The potential of tomato ripening mutants; rin, nor, alc, nr, gr, etc to prolong the shelf life of tomato cannot be overemphasized. Ripening mutants have gained a considerable attention in the last few years to extend shelf life. They have been characterized and examined for their potential utilization in lengthening shelf life of tomatoes. Mutant genes are therefore available to extend the shelf-life of tomato via breeding. These single recessive gene mutants mostly modify ethylene’s downstream effects on specific biochemical processes related to fruit ripening. The fruits of these mutants are characterized by an absence of a ripening-associated ethylene burst and failure to ripen in the presence of exogenous ethylene. They are useful in research and breeding of cultivated tomatoes for postharvest quality. The effect is more pronounced in homozygotes where fruits do not develop normal colour. However, in the heterozygous form, several ripening characteristics exhibit levels that are intermediate between those of the wild and mutant parents and are able to produce fruits that have high shelf life than normal cultivars. Their discoveries have generated insights into ripening control and created new understanding of the primary ripening control mechanisms. Nonetheless, some scientists have argued that these mutant genes produce undesirable pleiotropic effects on other components of fruit quality. This is true in the homozygotes state, however in the heterozygote form, they develop acceptable colour for marketing, ripe naturally and exhibit extended shelf life too. Hence this offers an opportunity to exploit these genes to regulate tomato supply for longer period.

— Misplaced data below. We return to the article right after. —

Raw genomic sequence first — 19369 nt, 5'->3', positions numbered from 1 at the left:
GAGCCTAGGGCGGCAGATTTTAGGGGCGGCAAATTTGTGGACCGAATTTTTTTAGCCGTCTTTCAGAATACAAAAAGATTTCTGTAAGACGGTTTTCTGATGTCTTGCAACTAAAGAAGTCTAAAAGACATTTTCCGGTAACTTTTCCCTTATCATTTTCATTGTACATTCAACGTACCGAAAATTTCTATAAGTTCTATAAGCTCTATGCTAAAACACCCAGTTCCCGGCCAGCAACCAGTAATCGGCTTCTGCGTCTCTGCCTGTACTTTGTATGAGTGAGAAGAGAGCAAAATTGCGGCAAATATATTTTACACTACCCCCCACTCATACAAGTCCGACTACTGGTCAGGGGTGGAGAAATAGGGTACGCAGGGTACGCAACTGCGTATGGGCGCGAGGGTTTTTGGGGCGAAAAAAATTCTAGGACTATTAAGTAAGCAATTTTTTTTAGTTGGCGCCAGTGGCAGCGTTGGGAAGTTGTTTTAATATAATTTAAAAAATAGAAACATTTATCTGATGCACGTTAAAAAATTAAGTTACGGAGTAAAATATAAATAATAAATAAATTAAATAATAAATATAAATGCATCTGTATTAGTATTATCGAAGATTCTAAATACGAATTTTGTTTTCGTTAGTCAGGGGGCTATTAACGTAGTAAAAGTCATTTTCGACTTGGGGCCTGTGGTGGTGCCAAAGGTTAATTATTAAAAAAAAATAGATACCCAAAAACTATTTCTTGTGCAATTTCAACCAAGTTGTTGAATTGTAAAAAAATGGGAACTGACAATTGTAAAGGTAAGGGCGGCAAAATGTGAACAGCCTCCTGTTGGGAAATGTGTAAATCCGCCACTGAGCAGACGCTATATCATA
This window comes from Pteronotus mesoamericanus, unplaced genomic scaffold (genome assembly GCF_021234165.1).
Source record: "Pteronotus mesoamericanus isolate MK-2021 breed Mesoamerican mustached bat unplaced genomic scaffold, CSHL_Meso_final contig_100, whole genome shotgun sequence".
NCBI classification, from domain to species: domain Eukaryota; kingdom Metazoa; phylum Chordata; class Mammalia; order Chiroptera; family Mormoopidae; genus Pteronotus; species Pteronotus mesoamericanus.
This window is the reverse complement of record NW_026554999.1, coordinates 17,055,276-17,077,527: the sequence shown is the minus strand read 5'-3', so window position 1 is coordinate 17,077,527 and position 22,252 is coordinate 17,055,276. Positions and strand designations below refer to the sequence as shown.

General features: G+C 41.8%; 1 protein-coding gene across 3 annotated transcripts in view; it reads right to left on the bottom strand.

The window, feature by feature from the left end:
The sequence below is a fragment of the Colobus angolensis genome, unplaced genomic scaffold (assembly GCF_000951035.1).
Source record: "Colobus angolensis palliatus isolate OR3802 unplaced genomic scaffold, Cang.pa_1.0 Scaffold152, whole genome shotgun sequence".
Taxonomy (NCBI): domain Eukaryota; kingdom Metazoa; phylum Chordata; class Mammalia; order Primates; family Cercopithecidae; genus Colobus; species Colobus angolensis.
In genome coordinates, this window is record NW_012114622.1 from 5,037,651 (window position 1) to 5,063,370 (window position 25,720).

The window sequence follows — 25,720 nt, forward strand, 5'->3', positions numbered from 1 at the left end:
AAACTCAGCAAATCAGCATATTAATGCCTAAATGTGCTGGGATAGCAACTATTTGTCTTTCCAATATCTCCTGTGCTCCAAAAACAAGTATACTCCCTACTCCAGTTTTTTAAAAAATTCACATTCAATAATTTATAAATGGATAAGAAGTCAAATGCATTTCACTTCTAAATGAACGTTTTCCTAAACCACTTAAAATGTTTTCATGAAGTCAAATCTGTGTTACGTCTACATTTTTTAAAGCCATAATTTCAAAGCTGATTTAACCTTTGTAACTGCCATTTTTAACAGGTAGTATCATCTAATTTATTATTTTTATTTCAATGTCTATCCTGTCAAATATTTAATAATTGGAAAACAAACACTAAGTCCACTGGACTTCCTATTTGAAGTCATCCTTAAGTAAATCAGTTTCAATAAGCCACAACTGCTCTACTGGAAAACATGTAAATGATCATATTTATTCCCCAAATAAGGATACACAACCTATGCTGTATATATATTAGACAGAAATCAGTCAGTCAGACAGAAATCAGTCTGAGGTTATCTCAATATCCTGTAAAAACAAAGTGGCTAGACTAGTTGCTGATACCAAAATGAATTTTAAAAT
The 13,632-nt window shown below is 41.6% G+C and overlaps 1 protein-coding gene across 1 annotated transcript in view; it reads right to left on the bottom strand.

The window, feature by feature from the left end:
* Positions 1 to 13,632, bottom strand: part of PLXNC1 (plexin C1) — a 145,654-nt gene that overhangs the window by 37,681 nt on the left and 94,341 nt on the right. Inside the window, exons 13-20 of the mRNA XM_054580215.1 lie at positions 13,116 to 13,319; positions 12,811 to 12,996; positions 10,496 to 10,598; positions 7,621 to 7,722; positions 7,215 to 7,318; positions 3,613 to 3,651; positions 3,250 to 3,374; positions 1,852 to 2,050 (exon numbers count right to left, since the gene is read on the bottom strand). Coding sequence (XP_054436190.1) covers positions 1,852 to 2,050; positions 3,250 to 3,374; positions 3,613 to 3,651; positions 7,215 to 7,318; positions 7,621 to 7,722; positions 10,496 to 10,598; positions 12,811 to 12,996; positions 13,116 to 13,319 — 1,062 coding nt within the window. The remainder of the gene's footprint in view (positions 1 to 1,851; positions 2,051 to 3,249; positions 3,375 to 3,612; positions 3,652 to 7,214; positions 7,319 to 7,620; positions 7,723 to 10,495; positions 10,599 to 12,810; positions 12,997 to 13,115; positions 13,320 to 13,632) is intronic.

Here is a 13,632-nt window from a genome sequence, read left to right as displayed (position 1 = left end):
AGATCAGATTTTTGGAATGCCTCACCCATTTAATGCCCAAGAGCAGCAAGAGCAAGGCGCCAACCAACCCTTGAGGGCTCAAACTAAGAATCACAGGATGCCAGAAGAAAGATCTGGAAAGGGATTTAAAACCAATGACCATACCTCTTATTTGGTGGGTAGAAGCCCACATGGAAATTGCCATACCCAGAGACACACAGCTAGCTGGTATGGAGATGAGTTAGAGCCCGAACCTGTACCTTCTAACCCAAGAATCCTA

Key words: Ethylene, fruit ripening, ripening mutants, shelf life, tomato.
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